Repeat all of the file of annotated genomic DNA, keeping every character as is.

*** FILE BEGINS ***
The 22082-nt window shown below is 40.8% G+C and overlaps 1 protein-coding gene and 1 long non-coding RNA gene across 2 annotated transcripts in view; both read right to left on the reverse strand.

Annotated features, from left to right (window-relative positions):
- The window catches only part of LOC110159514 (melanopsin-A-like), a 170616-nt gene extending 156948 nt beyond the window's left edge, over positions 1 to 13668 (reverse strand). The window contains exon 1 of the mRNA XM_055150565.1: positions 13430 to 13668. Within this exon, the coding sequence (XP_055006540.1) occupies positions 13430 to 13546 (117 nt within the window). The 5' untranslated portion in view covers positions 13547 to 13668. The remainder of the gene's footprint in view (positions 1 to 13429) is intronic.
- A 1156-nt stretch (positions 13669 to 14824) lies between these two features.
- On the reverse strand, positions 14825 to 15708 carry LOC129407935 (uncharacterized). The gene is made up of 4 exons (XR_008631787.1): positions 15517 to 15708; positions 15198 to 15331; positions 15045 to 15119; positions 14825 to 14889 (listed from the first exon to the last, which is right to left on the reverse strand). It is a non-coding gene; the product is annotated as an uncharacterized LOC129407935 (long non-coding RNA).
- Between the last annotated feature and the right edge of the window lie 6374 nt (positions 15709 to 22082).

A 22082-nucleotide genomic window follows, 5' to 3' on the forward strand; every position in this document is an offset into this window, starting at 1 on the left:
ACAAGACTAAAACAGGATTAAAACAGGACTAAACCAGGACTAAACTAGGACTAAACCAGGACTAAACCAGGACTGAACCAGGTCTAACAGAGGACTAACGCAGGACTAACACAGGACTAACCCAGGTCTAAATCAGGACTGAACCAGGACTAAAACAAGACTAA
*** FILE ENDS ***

The 22082-nt window shown below is 40.8% G+C and overlaps 1 protein-coding gene and 1 long non-coding RNA gene across 2 annotated transcripts in view; both read right to left on the reverse strand.

Annotated features, from left to right (window-relative positions):
- The window catches only part of LOC110159514 (melanopsin-A-like), a 170616-nt gene extending 156948 nt beyond the window's left edge, over positions 1 to 13668 (reverse strand). The window contains exon 1 of the mRNA XM_055150565.1: positions 13430 to 13668. Within this exon, the coding sequence (XP_055006540.1) occupies positions 13430 to 13546 (117 nt within the window). The 5' untranslated portion in view covers positions 13547 to 13668. The remainder of the gene's footprint in view (positions 1 to 13429) is intronic.
- A 1156-nt stretch (positions 13669 to 14824) lies between these two features.
- On the reverse strand, positions 14825 to 15708 carry LOC129407935 (uncharacterized). The gene is made up of 4 exons (XR_008631787.1): positions 15517 to 15708; positions 15198 to 15331; positions 15045 to 15119; positions 14825 to 14889 (listed from the first exon to the last, which is right to left on the reverse strand). It is a non-coding gene; the product is annotated as an uncharacterized LOC129407935 (long non-coding RNA).
- Between the last annotated feature and the right edge of the window lie 6374 nt (positions 15709 to 22082).

A 22082-nucleotide genomic window follows, 5' to 3' on the forward strand; every position in this document is an offset into this window, starting at 1 on the left:
ACAAGACTAAAACAGGATTAAAACAGGACTAAACCAGGACTAAACTAGGACTAAACCAGGACTAAACCAGGACTGAACCAGGTCTAACAGAGGACTAACGCAGGACTAACACAGGACTAACCCAGGTCTAAATCAGGACTGAACCAGGACTAAAACAAGACTAA